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April 9, 2013
April 9, 2013
The Bucksbaum Institute for Clinical Excellence has named stem cell transplant specialist Michael Bishop, MD, as its second master clinician.
The three-year appointment is designed to mentor faculty and student scholars in ways to improve crucial doctor-patient communication skills and clinical care -- hallmarks of the Bucksbaum Institute.
"I'm significantly humbled by even being considered for this position," said Bishop, professor of medicine and director of the Hematopoietic Stem Cell Transplantation Program.
The criteria for selection include being an active clinician, demonstrating superb clinical judgment and outstanding patient care skills, taking a compassionate and humanistic approach to medicine, and being a physician who puts patients and their families first.
The Bucksbaum Institute began in 2011 with a $42 million endowment gift from the Matthew and Carolyn Bucksbaum Family Foundation. The goals of the institute are to improve patient care, strengthen the doctor-patient relationship and enhance communication and decision-making between patients and physicians.
"We thought that Dr. Bishop represented all of those mission goals," said Mark Siegler, MD, the Lindy Bergman Distinguished Service Professor of Medicine and Surgery and executive director of the Bucksbaum Institute. "His commitment to patients and his field of work were such that he is a wonderful choice."
Bishop came to the University of Chicago in November 2012 from Medical College of Wisconsin/Froedtert Hospital in Milwaukee, where he was a professor of medicine and head of the adult hematologic malignancies section. Prior to that, he spent more than a decade at the National Cancer Institute in Bethesda, Md., where he served as clinical head of the experimental transplantation and immunology branch of the NCI's Center for Cancer Research.
Bishop is nationally known for his commitment to patients with difficult-to-treat diseases, those with advanced lymphoma, and patients who have not responded to first-line treatments or have relapsed.
Bishop and his team are also working to address the unique social, economic and physiological issues of patients facing stem-cell transplantation, including the elderly, who often lack an effective support system and can have differing outcomes.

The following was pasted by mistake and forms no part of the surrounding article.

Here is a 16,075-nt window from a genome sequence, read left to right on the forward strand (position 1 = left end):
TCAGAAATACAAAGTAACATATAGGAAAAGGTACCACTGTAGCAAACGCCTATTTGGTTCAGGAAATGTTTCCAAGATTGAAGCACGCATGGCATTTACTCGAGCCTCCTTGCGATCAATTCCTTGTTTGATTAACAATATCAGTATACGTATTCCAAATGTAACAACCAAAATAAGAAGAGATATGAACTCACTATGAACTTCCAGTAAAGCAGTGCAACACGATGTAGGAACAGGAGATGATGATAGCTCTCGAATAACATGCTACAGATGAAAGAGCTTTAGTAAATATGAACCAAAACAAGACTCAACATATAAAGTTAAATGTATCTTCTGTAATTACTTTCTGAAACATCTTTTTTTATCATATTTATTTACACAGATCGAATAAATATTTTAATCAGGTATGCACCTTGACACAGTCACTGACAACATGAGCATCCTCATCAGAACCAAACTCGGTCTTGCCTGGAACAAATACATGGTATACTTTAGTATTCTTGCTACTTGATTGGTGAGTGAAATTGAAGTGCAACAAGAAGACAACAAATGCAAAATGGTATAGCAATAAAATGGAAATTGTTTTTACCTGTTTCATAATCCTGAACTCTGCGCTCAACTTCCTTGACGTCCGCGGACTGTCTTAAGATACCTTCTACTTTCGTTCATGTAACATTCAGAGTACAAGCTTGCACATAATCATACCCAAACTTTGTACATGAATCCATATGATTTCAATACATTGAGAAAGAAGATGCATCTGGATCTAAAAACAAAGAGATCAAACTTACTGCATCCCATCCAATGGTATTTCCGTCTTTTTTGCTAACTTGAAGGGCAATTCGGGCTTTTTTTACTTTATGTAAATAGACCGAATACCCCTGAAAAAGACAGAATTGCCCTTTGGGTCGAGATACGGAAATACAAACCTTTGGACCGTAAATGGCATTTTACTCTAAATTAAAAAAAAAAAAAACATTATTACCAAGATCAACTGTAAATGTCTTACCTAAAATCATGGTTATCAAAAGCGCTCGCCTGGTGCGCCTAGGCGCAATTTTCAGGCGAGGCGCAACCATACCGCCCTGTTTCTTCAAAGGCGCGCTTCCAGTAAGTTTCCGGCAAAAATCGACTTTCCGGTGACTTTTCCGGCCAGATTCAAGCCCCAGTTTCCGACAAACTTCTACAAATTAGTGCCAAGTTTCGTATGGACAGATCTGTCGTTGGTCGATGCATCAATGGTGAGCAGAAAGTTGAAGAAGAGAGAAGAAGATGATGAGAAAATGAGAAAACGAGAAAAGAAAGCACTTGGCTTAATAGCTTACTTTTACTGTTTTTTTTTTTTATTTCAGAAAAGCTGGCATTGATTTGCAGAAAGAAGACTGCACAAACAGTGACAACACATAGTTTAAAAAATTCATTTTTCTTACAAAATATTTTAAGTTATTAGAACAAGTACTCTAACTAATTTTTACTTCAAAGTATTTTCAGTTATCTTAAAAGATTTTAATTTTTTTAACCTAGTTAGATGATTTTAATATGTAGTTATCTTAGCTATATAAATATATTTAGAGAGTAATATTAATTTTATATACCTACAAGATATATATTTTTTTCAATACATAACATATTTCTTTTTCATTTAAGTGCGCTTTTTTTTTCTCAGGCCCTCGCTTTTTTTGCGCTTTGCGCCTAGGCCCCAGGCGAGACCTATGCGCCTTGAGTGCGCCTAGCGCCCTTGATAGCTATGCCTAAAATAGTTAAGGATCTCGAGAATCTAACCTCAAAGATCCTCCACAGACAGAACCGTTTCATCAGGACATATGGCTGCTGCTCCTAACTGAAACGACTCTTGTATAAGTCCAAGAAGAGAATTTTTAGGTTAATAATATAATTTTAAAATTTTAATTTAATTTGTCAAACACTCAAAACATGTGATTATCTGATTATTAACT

"I believe physician-patient communication is an imperative," said Bishop, adding he has been focused on building a strong relationship with his patients his whole career. "I have always involved my patients in the decision-making process."
Bishop noted the nature and duration of cancer treatment produces enduring and strong bonds between doctor and patient.
"Once you go through a bone marrow transplant, you are with that patient for life," he said, adding he recently received a personal letter and photo from a patient celebrating her 10th wedding anniversary on a skiing trip with her husband.
While he has been lauded for his teaching skills and commitment to patient care, Bishop also will bring a new dimension to the Bucksbaum's core mission.
"It's very important for physicians to be able to communicate effectively with other physicians," he said. "That's important to improving patient outcomes."
In oncology, Bishop said there are often many doctors involved in a patient's care, and they need to communicate with each other in order to assess if specific treatment options would work given the nature of the patient and the illness.
He looks at what he does as "personalized medicine," a description usually used to refer to tailoring treatments based on a patient's genetic makeup.
"Every patient is unique, and you can't lump them in together," he said, emphasizing that oncologists must work effectively with family doctors and other health care professionals to maximize the patient's chances for recovery.
Bishop joins vascular surgeon Ross Milner, MD, an authority on aortic aneurysms and co-director of the Center for Aortic Diseases, as one of the first two Bucksbaum Institute Master Clinicians. Milner was appointed last autumn.
The Bucksbaum Institute also named its second set of 12 senior faculty scholar appointees for 2013-14. They are:
The senior faculty scholars are outstanding clinicians, teachers and mentors and personify the mission of the Bucksbaum Institute. They will work with and help train and advise Bucksbaum Institute student, junior faculty and associate junior faculty scholars.
In a separate announcement, the Bucksbaum Institute will host its second annual symposium from 12:30 to 5 p.m. Friday, April 26, at the Biological Sciences Learning Center, at 924 E. 57th St.
The keynote lecture will be given by Jerome Lowenstein, MD, professor of medicine and the founder and director of the Program for Humanistic Aspects of Medical Education at New York University. His talk is titled, "Shifting Paradigms: The Oldest Art Became the Youngest Science."
Also speaking will be Arnold P. Gold, MD, professor of clinical neurology and pediatrics at Columbia University's College of Physicians and Surgeons and the chairman and founder of the Arnold P. Gold Foundation, established to "promote humanism in medicine."
The current cohort of Bucksbaum student and faculty scholars will deliver research presentations, plus there will be an advisory board panel discussion. Also, winners of the 2013 Pritzker Poetry Contest will read their work.